EU Report: costs and subsidies energy technology

Irena report renewable energy to 2030

A new report, “Global Bioenergy Supply and Demand Projections for the Year 2030,” examines the biomass potential in world regions and with different technologies for rapid and sustainable scale-up of this vital renewable energy resource

A presented report from the EU ‘Progress towards completing the Internal Energy Market‘ shows the total value of public interventions in energy in the EU were €122 billion.

It estimates on external costs across power generation technologies. Not all costs can be reflected in market prices.

Think of costs of environmental and health impacts and the costs of climate change. It puts the figure of external costs of the EU’s energy mix in 2012 at between €150 and 310 billion.

Success of current policies

  • wholesale electricity prices declined by one-third and wholesale gas prices remained stable between 2008 and 2012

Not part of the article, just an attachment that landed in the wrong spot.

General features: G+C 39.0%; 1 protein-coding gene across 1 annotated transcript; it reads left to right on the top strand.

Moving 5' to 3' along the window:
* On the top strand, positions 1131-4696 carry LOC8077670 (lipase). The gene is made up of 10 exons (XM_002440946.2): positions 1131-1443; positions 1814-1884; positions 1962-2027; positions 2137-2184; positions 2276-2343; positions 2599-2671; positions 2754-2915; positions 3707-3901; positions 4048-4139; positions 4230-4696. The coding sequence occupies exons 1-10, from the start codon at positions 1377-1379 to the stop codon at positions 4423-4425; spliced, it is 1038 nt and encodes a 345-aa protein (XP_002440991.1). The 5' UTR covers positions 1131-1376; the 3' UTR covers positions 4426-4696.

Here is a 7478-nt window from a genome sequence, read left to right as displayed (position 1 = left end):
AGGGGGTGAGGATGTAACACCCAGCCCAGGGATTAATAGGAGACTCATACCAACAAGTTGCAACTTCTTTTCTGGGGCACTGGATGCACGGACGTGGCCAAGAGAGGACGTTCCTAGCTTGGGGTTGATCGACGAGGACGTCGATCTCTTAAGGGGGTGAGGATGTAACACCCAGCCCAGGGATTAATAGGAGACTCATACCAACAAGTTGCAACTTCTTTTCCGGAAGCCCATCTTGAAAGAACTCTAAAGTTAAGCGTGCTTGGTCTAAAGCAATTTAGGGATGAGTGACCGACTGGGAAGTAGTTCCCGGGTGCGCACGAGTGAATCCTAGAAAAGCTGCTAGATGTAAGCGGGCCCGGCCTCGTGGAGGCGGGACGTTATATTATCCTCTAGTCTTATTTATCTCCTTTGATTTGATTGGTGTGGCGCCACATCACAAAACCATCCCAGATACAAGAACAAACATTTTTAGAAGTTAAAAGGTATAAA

• consumers have more choice when it comes to picking an energy supplier
  • many missing infrastructure links between EU (28) countries have been built or are under construction
  • cross-border trade in gas and electricity between EU countries has increased. Gas pipelines are also being used more efficiently thanks to common rules on the use of gas networks
  • EU legislation makes sure that energy companies cannot exclude competitors from access to pipelines or withhold the construction of important infrastructure. EU rules also guarantee fair trading on wholesale markets and prevent price manipulation.

Need to be done

  • more investments in infrastructure including smart grids. In gas, these investments should focus on ending the isolation of the Baltic States and diversifying suppliers for countries in Eastern Europe. In electricity, investments should focus on linking the grids of the Iberian Peninsula, the Baltic region, and Ireland and the United Kingdom.
  • the implementation of a set of simple, harmonised rules across Europe for gas and electricity trading
  • government intervention should only happen when secure energy flows cannot be guaranteed by the market
  • a stronger emphasis on regional cooperation to bring faster results and to better address local needs
  • consumers should become more active players in the energy market (i.e. through smart meters that allow them to monitor and adjust their energy consumption)
  • retail and wholesale markets should be better linked so that lower wholesale prices lead to lower consumer prices

Link to the report

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